[citation][nom]millerm84[/nom] Now on to the issues at hand, if bootcamp only creates separate partitions on the disk then why can't you do a clean windows install without it? If bootcamp's only function is to partition a hard drive while leaving the original data in tact why go through the messy process of installing two OSs on the same disk? Because you have to use Bootcamp to install windows, why I don't know, but to use MS on Apple you have to use bootcamp. That fact alone suggests that bootcamp does more then partition the hard drive. Secondly using two apple programs when comparing an apple OS to a windows OS invalidates that data. It would be like testing IE (which was ported to apple at one point)on both systems to see which one surfed the web faster or using Office to test productivity. To have a fair testing of the two OSs Tom's needs to purchase a copy of both, buy a Mac and build a PC with the exact same specs. Test Windows in it's native hardware, test Apple in it's native hardware, test Apple on the PC (hackintosh is like bootcamp to me don't care how it's done if it's done), and test Windows on the mac. Use software that is cross platform only, start/shutdown/sleep speeds, power consumption, productivity software (i'm guessing open office here), file conversion, and gaming speed. Compare overall scores.[/citation]
If one goes to the original article...not written by TH's...the author himself states that the experiment is not "rocket science" but an example of how one could easily conduct such tests on their own Mac's or as you suggested others do on a comparable PC. I am not sure that the author here was presenting the article as fact, but was doing it more to stir the pot. Nothing an editor likes more than people arguing over the content of an article.
Boot Camp is the only true dual-boot option that I know of for the Mac. You have to reboot the computer and then select what OS you want to boot into. Boot Camp then emulates the BIOS so that Windows will run. The problem is that MS made the decision that Windows Vista and XP will not support the Extensible Firmware Interface (EFI) BIOS found on Intel-based Macintoshes. Consequently, the OS's won't be able to boot on those machines. I do not understand why a software house such as MS would make a decision like this.
"Boot Camp is not a virtual environment but simply a bundle of native Windows drivers--software that makes the OS work properly with hardware components. These drivers include chipset, video, networking, and so on. As a matter of fact, you can get most of these drivers from the components' manufacturers (or via Windows update). However, Boot Camp also contains drivers for Apple's proprietary hardware including the iSight Webcam, keyboard backlight, and multitouch mouse pad, and therefore it's best to get this bundle instead of looking for drivers individually."
Boot Camp provides the drivers for Windows and the author of the actual test stated that he believes Boot Camp drivers were mostly responsible for the Windows 7 battery life, as many PC laptops fared much better than the 77 minutes the Microsoft OS fared.
You make a valid point about a proper test, but this was more of a whim by the original author. But, I think one would be hard pressed to find a freebie as good as iTunes for converting mp3's that would run on Windows. The definite advantage is the iTunes running in 64-bit mode versus the Win version which I believe is still 32-bit.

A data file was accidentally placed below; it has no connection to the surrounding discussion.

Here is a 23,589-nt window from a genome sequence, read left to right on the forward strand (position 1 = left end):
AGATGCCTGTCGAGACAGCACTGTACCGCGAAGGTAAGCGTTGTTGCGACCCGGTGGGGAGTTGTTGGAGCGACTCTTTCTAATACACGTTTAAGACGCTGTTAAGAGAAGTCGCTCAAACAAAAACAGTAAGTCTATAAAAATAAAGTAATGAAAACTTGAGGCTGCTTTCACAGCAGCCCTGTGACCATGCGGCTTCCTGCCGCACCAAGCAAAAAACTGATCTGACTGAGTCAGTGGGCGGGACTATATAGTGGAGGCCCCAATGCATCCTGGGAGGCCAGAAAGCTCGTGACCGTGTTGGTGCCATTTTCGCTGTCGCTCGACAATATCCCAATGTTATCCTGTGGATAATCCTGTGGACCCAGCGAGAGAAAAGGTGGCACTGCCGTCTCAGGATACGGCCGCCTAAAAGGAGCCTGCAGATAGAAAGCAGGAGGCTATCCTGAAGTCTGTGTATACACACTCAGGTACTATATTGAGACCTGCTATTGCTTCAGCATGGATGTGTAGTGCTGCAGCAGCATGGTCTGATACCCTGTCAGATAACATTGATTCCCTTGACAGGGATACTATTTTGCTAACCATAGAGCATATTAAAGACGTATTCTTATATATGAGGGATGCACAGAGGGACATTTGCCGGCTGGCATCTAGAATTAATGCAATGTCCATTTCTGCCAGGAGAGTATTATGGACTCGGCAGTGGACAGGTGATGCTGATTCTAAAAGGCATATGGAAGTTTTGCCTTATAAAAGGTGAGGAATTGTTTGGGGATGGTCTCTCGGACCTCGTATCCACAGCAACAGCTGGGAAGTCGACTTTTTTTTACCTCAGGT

[citation][nom]Yoder54[/nom]The definite advantage is the iTunes running in 64-bit mode versus the Win version which I believe is still 32-bit.[/citation]
Nope... Windows got 64 bit. And right now 128 bit is under development.
Hey, I think what millerm84 post is right.
Can TH do that?
I think that's not very complicated to do that.
I really want to know the result. If Mac better, than I will buy Mac and I will recommend Mac to all people I know. If the PC better, I will do the exact thing.
This Flame war must go to the end. And Tomshardware must take responsibility to end this. It's time to make it clear who is better.
I say the tester from Cnet should have also tested the OS's on a regular PC with similar specs and not an APPLE or Ibook. Even if results will be the same this is only fair and perhaps we would find some differences where Apple wouldnt have the advantages due to optimized in-house drivers favouring the hardware configurations.
Hmmm, forgot to say that I own a previous gen Macbook Pro too.
Nice case, nice touch. It was fast before I install certain softwares. In general, freewares on Mac are mostly of lower quality - runs slower, size is bigger. Finding a good textpad alternative is already challenging (I need the speed, yet with syntax highlighting) which is easy to find in Windows (namely Notepad2). Don't even consider to find a MPC alternative - VLC is still way behind that.
Not to mention that the Wireless doesn't always work - it will connect but keep dropping connections. Aside from that...the backlight of my mbp (which is said to be LED backlight hmmm) is having issues and making stripes. Come on! I paid a premium but what kind of shit quality did I get?
Oh, forgot to say that in Windows (at least in my Win 7 RC with Bootcamp 2.0), my harddrive refuses to run in DMA mode! That makes every IO access very slow.
Anyway, I bought MBP during the days of Vista - which sucks BTW - and am thinking to get a new laptop now for work. With Snow Leopard released (much more like an SP to me), my Apple dream is just gone...is that because Steve was in hospital and Apple guys are just getting lazy?
MacOS is superior on Machardware? Who would know? MacOS runs Apple software better? Seriously? ... And as this article states, Apple can make better optimizations to the hardware as they make both, MS must make their OS run on everything! I'm no fanboy, but this test is just plain stupid and misleading. Run Windows 7 on an equalient but Windows 7 certified computer, and use software made from neither MS nor Apple.
If MacOS wins then, I'll bow for Apple superiority.
Yes! I was right, it is a Yam article. I could care less about the pc vs mac debate. I like to build and customize my own systems. I would like to be able to buy a copy of OSX, but until Apple actually sells them I will be sticking with Windows 7 or whatever flavor is out IF it ever happens. Unless you specifically need Apple software I just can't justify the cost.
[citation][nom]godwhomismike[/nom]Dear Tom's Hardware,Please start writing more computer hardware articles, which are not related to or contain a speculative Apple spin. How about some articles on Windows 7, Core i7 Mobile CPU comparison (720QM vs 820QM), or Office 2010. Your readers are growing tired of this site turning into an Apple rumor site. We want news and articles written about hardware/software technology NEWS, and not about some nonsense rumors about Apple vaporware.Sincerely,Tom's Hardware Readers[/citation]